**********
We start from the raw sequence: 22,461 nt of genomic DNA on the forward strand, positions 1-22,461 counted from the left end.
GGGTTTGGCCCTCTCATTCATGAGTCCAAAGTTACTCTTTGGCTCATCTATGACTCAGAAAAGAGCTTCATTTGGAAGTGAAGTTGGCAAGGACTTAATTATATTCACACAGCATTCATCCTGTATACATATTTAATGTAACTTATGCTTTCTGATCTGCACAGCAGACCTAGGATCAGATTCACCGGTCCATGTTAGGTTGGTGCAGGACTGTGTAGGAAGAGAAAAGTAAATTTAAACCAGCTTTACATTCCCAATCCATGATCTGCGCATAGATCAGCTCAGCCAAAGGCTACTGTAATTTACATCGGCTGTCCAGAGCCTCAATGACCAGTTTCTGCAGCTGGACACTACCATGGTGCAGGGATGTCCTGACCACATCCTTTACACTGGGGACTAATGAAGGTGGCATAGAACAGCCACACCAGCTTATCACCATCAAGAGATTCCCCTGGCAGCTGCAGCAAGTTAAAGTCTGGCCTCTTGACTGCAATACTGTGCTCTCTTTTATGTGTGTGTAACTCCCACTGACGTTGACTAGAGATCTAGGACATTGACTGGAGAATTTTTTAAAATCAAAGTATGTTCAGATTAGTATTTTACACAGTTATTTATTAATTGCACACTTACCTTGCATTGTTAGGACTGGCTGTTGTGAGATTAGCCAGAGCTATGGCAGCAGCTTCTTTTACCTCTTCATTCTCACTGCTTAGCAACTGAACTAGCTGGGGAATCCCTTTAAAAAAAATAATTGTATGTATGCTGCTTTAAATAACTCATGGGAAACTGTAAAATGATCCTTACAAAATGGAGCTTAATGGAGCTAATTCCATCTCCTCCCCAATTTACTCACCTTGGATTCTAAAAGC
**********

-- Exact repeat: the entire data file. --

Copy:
We start from the raw sequence: 22,461 nt of genomic DNA on the forward strand, positions 1-22,461 counted from the left end.
GGGTTTGGCCCTCTCATTCATGAGTCCAAAGTTACTCTTTGGCTCATCTATGACTCAGAAAAGAGCTTCATTTGGAAGTGAAGTTGGCAAGGACTTAATTATATTCACACAGCATTCATCCTGTATACATATTTAATGTAACTTATGCTTTCTGATCTGCACAGCAGACCTAGGATCAGATTCACCGGTCCATGTTAGGTTGGTGCAGGACTGTGTAGGAAGAGAAAAGTAAATTTAAACCAGCTTTACATTCCCAATCCATGATCTGCGCATAGATCAGCTCAGCCAAAGGCTACTGTAATTTACATCGGCTGTCCAGAGCCTCAATGACCAGTTTCTGCAGCTGGACACTACCATGGTGCAGGGATGTCCTGACCACATCCTTTACACTGGGGACTAATGAAGGTGGCATAGAACAGCCACACCAGCTTATCACCATCAAGAGATTCCCCTGGCAGCTGCAGCAAGTTAAAGTCTGGCCTCTTGACTGCAATACTGTGCTCTCTTTTATGTGTGTGTAACTCCCACTGACGTTGACTAGAGATCTAGGACATTGACTGGAGAATTTTTTAAAATCAAAGTATGTTCAGATTAGTATTTTACACAGTTATTTATTAATTGCACACTTACCTTGCATTGTTAGGACTGGCTGTTGTGAGATTAGCCAGAGCTATGGCAGCAGCTTCTTTTACCTCTTCATTCTCACTGCTTAGCAACTGAACTAGCTGGGGAATCCCTTTAAAAAAAATAATTGTATGTATGCTGCTTTAAATAACTCATGGGAAACTGTAAAATGATCCTTACAAAATGGAGCTTAATGGAGCTAATTCCATCTCCTCCCCAATTTACTCACCTTGGATTCTAAAAGC